- which is, in case you were wondering, pretty freaking awesome. I always like historical works that put the past into context with today and humanize it (this is why I adore Sofia Coppola's Marie Antoinette, because she's painted as the party girl she was, and girl, I get it), but there was just so much to identify with in this book. Modern America as we understand it really started in the 1920s, and it's nuts to find out just how true that is, especially with regard to the consumerism that led us to where we are today. (Said the girl with the fashion blog, oh ho.)
Anyway, rather than go on about how alluring I find the F. Scott Fitzgerald/Zelda Fitzgerald pairing even though they ended up dying of alcoholism/in an asylum, I'm going to paste my favorite bit of the book:
Many female college students found themselves "smashed" on other women. "When a Vassar girl takes a shine to another," explained a student in 1873, "she straightaway enters upon a regular course of bouquet sendings, interspersed with tinted notes, mysterious packages of 'Ridley's Mixed Candies,' locks of hair perhaps, and many other tender tokens, until at last the object of her attentions is captured, the two become inseparable, and the aggressor is considered by her circle of acquaintances as - smashed.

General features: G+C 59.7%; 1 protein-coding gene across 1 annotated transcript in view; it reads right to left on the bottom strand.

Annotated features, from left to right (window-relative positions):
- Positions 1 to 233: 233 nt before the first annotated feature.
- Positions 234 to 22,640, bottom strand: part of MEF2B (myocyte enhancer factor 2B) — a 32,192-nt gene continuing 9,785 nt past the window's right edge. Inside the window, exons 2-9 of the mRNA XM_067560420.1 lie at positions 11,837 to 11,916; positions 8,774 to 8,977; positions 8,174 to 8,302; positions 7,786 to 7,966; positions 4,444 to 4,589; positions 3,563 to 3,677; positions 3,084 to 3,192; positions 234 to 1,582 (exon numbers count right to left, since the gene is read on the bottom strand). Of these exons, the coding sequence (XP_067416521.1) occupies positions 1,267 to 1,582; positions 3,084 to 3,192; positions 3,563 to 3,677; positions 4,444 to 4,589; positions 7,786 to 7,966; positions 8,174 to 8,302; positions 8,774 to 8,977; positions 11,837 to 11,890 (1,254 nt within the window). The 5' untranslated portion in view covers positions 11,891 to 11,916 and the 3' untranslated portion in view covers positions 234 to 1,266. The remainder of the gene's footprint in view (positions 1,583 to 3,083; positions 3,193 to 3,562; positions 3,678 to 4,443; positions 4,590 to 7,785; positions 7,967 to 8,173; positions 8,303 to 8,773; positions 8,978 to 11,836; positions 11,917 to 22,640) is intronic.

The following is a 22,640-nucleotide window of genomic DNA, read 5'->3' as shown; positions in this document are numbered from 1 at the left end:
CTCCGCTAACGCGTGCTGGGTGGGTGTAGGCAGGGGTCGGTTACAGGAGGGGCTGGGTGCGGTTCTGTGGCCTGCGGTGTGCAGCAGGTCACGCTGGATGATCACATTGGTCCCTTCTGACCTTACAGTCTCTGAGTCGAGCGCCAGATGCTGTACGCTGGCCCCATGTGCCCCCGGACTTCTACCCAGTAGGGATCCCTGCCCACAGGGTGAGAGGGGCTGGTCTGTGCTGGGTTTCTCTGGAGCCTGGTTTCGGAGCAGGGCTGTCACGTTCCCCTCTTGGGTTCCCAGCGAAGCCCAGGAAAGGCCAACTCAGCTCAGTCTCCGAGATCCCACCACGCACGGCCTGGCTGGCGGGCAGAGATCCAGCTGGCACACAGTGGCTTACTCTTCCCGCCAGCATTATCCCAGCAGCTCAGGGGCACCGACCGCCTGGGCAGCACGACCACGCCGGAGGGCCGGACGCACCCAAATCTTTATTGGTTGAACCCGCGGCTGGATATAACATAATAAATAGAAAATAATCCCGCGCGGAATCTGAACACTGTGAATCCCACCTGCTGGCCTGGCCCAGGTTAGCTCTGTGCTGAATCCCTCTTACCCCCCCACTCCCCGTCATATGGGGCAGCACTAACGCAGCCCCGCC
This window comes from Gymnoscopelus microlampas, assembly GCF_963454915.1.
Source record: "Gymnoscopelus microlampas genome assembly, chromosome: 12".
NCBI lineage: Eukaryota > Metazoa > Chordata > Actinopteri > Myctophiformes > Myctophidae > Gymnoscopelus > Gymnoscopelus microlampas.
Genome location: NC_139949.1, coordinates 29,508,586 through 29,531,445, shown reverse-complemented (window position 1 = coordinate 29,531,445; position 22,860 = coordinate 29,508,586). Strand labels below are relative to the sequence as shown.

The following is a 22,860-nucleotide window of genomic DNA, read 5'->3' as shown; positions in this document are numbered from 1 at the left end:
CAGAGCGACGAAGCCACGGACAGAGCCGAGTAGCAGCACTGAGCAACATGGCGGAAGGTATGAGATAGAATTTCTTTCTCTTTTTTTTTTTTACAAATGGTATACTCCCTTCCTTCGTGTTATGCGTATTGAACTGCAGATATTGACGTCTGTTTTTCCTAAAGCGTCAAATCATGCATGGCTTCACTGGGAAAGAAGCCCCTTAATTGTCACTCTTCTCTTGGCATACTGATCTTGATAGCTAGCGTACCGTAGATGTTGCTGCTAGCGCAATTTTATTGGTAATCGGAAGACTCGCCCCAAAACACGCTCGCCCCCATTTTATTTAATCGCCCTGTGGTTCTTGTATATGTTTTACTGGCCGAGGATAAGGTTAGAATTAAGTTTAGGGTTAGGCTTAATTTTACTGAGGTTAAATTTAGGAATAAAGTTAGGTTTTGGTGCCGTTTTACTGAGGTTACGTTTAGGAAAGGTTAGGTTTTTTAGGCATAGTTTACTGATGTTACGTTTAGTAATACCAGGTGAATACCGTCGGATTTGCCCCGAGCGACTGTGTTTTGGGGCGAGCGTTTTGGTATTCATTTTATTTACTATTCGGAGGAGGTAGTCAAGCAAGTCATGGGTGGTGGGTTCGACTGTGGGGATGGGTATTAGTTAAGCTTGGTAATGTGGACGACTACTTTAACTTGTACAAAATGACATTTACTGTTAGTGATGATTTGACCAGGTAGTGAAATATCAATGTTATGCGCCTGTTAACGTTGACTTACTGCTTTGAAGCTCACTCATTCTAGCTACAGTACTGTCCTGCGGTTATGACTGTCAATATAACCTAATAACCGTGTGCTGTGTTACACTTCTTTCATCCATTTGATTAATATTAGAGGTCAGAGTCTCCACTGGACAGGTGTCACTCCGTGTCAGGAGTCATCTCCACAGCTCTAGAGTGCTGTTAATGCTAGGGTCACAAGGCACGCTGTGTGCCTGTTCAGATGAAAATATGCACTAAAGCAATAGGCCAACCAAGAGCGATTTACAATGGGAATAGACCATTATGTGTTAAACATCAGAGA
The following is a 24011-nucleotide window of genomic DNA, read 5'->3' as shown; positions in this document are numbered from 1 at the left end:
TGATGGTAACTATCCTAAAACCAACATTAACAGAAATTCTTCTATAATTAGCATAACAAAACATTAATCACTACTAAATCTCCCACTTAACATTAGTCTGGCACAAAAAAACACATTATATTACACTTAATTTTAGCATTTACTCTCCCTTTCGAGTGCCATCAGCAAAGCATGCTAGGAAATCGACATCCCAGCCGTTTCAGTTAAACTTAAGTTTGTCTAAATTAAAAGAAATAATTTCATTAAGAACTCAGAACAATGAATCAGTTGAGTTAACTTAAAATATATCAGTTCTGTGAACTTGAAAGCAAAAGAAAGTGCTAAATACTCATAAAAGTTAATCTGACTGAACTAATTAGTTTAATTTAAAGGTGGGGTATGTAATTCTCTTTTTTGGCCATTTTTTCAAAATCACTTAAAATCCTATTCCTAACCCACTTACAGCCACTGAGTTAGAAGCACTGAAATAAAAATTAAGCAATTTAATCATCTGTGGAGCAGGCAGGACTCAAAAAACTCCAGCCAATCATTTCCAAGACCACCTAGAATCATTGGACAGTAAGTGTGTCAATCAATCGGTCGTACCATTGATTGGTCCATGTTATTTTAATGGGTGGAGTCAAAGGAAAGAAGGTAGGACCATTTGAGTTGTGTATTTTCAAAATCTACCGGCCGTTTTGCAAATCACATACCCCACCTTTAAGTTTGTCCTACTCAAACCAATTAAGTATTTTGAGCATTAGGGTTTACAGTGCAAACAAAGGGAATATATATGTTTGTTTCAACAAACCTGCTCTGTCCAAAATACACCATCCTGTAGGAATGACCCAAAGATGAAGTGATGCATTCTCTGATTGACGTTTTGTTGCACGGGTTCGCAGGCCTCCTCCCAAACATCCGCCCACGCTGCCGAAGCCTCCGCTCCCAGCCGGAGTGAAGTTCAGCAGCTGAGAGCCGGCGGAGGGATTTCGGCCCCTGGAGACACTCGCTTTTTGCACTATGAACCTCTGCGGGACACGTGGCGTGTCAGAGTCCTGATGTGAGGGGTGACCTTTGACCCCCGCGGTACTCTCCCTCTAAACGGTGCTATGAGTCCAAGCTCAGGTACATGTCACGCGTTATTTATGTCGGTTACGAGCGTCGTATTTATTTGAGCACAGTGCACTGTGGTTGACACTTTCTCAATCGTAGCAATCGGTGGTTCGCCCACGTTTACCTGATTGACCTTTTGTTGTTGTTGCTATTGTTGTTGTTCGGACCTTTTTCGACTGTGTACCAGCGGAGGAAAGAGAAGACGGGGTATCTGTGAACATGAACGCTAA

- Flapper, Joshua Zeitz
♥! Goodness, I could take a hundred more stories like that. During the course of antique shopping I picked up The Fabulous Life of Sarah Bernhardt by Louis Verneuil, published in 1942. It is, so far, fabulous. Part of this is because Verneuil basically admits up front to being a ridiculous fanboy who finally insinuates himself into Sarah's life when she's in her seventies by writing a play especially for her. Amazing.
Thus I'm all wrapped up in an obsession with the aesthetics of the past, which has so far manifested itself in the following purchases: three vintage hats, a 1940s crepe skirt of the absolutely perfect length, and a handful of skinny vintage ties that will likely find themselves serving as belts. My grandparents kindly took me to a few antique shops this last week, resulting in the abovementioned spoils, and now I'm back home in Henderson, satisfying my craving for more cups of tea than anyone really needs, and updating this blog.
Here are a couple of shots that I had my mom take of me in the backyard when I was visiting home. Featured: my favorite of the hat purchases. The black veil kills me. I want to wear it with everything. And I will. Oh, I will.
Dress, Mise en Scene by Ruffian. Hat, vintage. Thigh-highs, American Apparel.